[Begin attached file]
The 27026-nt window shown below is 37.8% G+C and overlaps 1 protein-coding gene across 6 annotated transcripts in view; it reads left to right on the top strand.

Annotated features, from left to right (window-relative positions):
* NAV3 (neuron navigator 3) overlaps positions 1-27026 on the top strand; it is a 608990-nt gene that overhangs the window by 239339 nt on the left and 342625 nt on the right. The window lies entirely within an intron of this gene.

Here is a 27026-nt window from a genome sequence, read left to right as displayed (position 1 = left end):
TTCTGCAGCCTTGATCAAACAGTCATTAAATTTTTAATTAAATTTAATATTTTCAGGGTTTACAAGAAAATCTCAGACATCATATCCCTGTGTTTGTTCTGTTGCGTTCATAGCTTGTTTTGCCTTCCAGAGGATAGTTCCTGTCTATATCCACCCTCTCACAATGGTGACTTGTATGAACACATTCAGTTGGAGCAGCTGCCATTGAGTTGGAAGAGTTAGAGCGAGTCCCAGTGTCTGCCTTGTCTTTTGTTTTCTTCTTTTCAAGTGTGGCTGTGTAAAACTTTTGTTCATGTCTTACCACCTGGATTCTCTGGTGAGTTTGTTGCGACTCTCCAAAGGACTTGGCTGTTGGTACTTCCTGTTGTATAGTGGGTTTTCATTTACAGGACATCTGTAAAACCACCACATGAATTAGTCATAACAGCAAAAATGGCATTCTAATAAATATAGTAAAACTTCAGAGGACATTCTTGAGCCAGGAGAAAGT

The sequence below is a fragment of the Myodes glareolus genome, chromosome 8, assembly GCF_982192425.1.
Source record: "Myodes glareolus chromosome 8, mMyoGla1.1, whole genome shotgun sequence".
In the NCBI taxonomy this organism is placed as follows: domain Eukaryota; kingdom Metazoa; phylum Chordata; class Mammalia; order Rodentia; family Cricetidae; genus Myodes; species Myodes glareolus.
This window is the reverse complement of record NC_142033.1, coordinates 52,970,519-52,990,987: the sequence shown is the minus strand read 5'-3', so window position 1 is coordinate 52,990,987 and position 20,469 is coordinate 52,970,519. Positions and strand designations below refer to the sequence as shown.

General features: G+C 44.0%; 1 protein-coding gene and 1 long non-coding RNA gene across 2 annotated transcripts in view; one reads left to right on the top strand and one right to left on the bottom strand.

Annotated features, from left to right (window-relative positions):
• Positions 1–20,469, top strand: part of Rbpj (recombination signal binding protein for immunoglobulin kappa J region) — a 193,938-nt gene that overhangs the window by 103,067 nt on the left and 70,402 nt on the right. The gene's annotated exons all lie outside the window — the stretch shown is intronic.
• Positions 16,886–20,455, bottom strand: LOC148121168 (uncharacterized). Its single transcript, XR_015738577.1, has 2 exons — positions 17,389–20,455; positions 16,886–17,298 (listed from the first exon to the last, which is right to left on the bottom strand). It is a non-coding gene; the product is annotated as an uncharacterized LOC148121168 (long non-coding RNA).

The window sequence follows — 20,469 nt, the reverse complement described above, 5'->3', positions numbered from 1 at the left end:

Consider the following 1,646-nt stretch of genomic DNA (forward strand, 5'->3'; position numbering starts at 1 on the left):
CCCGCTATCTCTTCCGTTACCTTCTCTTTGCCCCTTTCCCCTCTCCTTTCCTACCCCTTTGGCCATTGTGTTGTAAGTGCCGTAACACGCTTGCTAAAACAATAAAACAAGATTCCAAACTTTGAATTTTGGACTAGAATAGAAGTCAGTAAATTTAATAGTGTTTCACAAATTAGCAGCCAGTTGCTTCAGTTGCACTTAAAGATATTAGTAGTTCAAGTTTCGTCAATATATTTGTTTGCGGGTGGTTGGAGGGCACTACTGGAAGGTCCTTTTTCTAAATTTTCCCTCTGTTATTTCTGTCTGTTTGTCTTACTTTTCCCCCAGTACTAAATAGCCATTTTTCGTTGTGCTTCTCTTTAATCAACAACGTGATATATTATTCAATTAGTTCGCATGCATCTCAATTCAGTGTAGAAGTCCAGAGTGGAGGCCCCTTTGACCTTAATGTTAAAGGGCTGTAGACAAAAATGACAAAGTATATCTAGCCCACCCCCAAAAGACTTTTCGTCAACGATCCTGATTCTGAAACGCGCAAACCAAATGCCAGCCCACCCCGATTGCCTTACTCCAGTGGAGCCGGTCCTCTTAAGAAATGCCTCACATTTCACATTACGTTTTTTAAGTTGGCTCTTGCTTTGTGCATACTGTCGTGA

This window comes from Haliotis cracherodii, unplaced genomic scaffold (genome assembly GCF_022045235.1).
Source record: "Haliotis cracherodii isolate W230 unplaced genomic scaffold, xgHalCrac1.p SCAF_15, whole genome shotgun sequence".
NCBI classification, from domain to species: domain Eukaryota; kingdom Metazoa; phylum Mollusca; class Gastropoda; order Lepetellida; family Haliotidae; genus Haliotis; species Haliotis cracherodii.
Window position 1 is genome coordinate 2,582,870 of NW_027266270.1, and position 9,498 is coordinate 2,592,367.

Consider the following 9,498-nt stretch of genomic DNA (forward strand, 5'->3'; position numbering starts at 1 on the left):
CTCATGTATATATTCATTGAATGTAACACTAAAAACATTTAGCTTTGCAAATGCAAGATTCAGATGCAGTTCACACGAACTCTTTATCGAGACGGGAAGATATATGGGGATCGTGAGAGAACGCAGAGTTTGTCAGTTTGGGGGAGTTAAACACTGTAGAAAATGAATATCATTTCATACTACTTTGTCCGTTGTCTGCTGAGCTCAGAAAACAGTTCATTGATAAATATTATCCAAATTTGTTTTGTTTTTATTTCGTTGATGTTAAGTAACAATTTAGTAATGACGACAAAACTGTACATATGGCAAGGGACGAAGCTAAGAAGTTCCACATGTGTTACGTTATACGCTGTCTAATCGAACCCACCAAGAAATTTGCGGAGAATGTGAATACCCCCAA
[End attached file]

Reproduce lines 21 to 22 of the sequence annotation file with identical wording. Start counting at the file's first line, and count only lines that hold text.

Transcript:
Consider the following 9,498-nt stretch of genomic DNA (forward strand, 5'->3'; position numbering starts at 1 on the left):
CTCATGTATATATTCATTGAATGTAACACTAAAAACATTTAGCTTTGCAAATGCAAGATTCAGATGCAGTTCACACGAACTCTTTATCGAGACGGGAAGATATATGGGGATCGTGAGAGAACGCAGAGTTTGTCAGTTTGGGGGAGTTAAACACTGTAGAAAATGAATATCATTTCATACTACTTTGTCCGTTGTCTGCTGAGCTCAGAAAACAGTTCATTGATAAATATTATCCAAATTTGTTTTGTTTTTATTTCGTTGATGTTAAGTAACAATTTAGTAATGACGACAAAACTGTACATATGGCAAGGGACGAAGCTAAGAAGTTCCACATGTGTTACGTTATACGCTGTCTAATCGAACCCACCAAGAAATTTGCGGAGAATGTGAATACCCCCAA